1. They aren’t creating a compelling, heartwarming story that works.
Why did Spotify fire their PR agency? The reason is that a lot of artists now hate them, including the most powerful artist in the world. Spotify has simply failed to craft the right message and effectively deliver that message to the people they need the most: artists.
“There’s got to be some greater storyline for you than ‘girl gets heartbroken, was sad forever.’ I think a nice one would be, 'girl gets heartbroken, was sad for a while but in her heartbreak she found freedom, friends, and the ability to look back and laugh at all she’d learned.’”
“The Beatles are one of the highest selling, most innovative acts the world has known. They’re universally critically acclaimed and beloved to a degree no other band has even come close to achieving. Some people wait for a “new Beatles” like they’re waiting on the second coming. But the way the music industry is currently set up, it will never produce a band that has the same levels of popular appeal and groundbreaking artistry as the Beatles.”
hey!! just wondered if you'd seen this popbitch[.]com/home/2015/03/13/the-cost-of-the-closet/ ? its about closeted members in boybands and it makes a reference to one direction "Obviously there is NO SUCH THING as a gay member of One Direction, so we’ll have to use our imaginations here, but splitting that total between the five palpably heterosexual members" just seemed like the kind of thing you'd like to see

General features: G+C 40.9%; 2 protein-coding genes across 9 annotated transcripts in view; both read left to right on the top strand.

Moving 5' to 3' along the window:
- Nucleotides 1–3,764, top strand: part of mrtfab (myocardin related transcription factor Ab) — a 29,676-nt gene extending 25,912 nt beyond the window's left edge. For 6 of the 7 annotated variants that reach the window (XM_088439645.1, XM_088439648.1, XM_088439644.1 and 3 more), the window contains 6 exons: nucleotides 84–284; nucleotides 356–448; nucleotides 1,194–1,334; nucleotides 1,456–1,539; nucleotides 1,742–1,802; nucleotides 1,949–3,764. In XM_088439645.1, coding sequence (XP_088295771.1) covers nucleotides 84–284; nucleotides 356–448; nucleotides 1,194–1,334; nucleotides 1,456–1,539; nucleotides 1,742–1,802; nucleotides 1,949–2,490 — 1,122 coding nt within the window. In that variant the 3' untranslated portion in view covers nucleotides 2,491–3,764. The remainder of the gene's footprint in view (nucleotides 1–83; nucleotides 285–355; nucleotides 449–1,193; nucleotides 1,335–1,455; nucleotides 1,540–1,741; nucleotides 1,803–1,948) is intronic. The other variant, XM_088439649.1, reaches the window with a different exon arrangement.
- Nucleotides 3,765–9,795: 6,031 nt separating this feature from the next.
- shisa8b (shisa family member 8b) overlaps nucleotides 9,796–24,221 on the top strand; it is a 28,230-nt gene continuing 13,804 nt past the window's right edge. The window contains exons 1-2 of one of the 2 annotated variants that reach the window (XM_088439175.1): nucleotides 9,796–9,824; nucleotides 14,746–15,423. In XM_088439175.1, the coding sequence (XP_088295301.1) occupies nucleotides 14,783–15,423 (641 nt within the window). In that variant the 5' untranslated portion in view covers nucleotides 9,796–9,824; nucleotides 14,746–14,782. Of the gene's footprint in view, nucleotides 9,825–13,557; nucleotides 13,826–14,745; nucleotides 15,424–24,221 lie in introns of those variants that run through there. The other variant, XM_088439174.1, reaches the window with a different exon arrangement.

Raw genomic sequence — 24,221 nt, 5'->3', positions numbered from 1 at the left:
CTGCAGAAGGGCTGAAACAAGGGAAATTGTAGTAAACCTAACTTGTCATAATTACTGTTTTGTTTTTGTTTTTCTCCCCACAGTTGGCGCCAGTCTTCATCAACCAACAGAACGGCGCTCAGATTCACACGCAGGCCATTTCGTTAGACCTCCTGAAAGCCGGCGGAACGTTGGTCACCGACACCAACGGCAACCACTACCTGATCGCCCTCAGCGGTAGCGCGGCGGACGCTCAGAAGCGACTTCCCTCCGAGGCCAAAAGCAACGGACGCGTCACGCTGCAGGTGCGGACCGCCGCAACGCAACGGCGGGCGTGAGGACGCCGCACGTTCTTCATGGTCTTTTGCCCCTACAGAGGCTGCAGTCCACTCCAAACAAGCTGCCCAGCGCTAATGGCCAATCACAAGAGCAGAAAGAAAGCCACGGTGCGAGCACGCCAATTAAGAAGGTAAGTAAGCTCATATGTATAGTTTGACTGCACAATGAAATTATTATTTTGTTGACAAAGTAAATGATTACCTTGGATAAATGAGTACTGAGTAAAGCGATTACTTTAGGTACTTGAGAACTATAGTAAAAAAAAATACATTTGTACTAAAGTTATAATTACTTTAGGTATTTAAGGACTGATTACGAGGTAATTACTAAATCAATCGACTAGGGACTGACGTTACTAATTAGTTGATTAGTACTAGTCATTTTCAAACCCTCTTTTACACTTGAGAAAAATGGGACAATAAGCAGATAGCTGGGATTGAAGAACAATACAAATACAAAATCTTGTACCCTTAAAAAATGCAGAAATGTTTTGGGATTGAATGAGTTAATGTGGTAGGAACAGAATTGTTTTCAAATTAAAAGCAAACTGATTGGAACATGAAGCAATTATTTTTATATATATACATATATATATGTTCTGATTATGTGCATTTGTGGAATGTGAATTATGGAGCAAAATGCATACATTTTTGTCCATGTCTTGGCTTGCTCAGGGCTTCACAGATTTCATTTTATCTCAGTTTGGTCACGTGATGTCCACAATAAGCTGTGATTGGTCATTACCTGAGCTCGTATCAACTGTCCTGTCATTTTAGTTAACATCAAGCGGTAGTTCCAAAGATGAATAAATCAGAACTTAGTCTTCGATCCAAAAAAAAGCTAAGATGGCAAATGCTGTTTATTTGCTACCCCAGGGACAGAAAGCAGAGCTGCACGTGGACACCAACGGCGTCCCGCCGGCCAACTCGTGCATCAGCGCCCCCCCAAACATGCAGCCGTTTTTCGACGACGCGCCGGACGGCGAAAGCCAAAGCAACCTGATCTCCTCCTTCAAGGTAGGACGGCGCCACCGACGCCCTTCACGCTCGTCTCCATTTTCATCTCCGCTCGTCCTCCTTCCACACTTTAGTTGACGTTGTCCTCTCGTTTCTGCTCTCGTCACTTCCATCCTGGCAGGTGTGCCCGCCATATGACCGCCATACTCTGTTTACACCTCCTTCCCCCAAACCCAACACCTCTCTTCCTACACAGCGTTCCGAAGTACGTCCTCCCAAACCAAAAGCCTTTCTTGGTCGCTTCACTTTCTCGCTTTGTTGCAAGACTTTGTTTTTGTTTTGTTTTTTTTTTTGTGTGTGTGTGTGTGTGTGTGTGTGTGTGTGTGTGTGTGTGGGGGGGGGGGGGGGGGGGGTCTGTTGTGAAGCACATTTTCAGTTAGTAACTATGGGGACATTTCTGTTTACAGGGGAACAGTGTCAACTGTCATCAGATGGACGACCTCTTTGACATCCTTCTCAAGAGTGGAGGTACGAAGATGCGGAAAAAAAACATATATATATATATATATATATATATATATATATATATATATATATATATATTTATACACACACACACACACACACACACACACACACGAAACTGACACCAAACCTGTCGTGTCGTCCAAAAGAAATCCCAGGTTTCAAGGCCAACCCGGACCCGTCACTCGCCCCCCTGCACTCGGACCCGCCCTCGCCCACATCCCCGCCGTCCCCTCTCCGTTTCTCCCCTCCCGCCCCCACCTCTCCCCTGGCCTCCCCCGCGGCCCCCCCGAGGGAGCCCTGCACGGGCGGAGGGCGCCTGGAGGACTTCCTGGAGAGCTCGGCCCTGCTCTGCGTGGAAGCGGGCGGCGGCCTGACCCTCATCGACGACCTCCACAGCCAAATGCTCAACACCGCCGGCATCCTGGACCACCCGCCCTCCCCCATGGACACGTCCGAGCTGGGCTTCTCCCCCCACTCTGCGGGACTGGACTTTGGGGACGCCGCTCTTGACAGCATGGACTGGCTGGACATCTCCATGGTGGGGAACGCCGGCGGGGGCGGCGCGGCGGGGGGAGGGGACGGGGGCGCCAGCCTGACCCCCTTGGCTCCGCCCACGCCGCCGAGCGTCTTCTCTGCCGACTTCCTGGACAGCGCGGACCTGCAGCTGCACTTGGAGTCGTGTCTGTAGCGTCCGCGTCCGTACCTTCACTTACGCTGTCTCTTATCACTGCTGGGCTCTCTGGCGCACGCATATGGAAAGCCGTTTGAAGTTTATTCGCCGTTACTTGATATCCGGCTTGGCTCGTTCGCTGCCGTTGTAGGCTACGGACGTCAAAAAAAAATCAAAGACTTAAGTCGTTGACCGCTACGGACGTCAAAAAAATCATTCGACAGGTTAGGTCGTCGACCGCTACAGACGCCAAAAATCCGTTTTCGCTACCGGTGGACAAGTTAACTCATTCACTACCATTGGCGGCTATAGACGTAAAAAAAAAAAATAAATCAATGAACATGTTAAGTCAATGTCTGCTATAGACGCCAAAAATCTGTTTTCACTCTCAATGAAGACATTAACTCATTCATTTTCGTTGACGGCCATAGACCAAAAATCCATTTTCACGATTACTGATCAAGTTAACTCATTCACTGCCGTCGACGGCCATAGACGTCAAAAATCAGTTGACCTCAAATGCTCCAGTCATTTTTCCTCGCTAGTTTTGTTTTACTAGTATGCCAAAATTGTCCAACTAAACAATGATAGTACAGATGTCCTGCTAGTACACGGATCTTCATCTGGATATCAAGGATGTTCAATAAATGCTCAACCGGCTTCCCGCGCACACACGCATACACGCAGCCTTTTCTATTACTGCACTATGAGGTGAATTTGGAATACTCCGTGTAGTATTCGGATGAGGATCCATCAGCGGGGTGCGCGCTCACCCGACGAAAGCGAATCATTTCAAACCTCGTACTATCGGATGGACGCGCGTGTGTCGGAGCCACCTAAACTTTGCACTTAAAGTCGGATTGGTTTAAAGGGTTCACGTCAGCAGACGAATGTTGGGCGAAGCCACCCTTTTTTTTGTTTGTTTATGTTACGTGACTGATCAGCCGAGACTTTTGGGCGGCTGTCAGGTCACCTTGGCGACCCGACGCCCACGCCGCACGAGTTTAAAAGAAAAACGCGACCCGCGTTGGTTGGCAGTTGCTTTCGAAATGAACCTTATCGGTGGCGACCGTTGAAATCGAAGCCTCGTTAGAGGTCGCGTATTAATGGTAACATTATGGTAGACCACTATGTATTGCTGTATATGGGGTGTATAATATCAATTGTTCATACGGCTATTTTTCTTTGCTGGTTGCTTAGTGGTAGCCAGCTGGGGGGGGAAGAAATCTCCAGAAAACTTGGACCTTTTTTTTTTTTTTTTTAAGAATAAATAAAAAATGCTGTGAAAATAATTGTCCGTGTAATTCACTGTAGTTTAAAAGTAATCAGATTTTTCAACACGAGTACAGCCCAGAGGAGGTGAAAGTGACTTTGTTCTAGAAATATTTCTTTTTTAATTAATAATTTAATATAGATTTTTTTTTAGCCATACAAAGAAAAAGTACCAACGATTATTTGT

Hi readers, listeners, friends, and enemies – Off The Record, the podcast I co-host with Jesse Cannon, is taping an episode focussed on what anyone can do in high school, college, after graduation, and in between the three to get involved in the music industry via an internship or an actual job.
We get asked questions in that vein more than any other, so if you have questions, we’d love to hear them. See below for more:
I don’t understand the way the music industry treats Australia. Can someone please explain to me why we never have artist signings or meet and greets, why we get the bare minimum of tours, ususally to only one or two east coast cities, why there are never any competitions available to us etc etc.
Aussies like music too and we sure as hell would love some fair treatment. Wow so you have to travel a bit, what a tragedy. It’s not like you’re making hundreds of thousands of dollars a year, dare I say millions, that you could spend a fraction of on coming here and actually engaging with your Australian fanbase/market.